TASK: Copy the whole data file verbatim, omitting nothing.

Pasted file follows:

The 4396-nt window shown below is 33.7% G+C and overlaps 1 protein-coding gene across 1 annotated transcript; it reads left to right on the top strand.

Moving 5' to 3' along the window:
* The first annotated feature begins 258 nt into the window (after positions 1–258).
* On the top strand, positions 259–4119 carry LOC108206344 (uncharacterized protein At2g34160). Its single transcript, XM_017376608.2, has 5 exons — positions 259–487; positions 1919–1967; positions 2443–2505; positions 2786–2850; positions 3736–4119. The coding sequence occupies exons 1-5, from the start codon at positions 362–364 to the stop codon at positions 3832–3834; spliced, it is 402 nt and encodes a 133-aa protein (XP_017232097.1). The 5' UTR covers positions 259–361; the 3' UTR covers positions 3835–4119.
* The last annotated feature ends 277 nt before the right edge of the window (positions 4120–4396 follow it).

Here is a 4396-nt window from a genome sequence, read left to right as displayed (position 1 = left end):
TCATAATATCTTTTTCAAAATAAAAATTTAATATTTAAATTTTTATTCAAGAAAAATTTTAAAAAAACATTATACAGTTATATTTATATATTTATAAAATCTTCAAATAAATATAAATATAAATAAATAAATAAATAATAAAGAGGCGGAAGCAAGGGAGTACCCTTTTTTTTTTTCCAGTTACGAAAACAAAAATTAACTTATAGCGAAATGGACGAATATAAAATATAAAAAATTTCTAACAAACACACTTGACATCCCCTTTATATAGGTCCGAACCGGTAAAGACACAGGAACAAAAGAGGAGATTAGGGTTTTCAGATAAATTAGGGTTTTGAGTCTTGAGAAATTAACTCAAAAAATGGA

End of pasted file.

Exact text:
The 4396-nt window shown below is 33.7% G+C and overlaps 1 protein-coding gene across 1 annotated transcript; it reads left to right on the top strand.

Moving 5' to 3' along the window:
* The first annotated feature begins 258 nt into the window (after positions 1–258).
* On the top strand, positions 259–4119 carry LOC108206344 (uncharacterized protein At2g34160). Its single transcript, XM_017376608.2, has 5 exons — positions 259–487; positions 1919–1967; positions 2443–2505; positions 2786–2850; positions 3736–4119. The coding sequence occupies exons 1-5, from the start codon at positions 362–364 to the stop codon at positions 3832–3834; spliced, it is 402 nt and encodes a 133-aa protein (XP_017232097.1). The 5' UTR covers positions 259–361; the 3' UTR covers positions 3835–4119.
* The last annotated feature ends 277 nt before the right edge of the window (positions 4120–4396 follow it).

Here is a 4396-nt window from a genome sequence, read left to right as displayed (position 1 = left end):
TCATAATATCTTTTTCAAAATAAAAATTTAATATTTAAATTTTTATTCAAGAAAAATTTTAAAAAAACATTATACAGTTATATTTATATATTTATAAAATCTTCAAATAAATATAAATATAAATAAATAAATAAATAATAAAGAGGCGGAAGCAAGGGAGTACCCTTTTTTTTTTTCCAGTTACGAAAACAAAAATTAACTTATAGCGAAATGGACGAATATAAAATATAAAAAATTTCTAACAAACACACTTGACATCCCCTTTATATAGGTCCGAACCGGTAAAGACACAGGAACAAAAGAGGAGATTAGGGTTTTCAGATAAATTAGGGTTTTGAGTCTTGAGAAATTAACTCAAAAAATGGA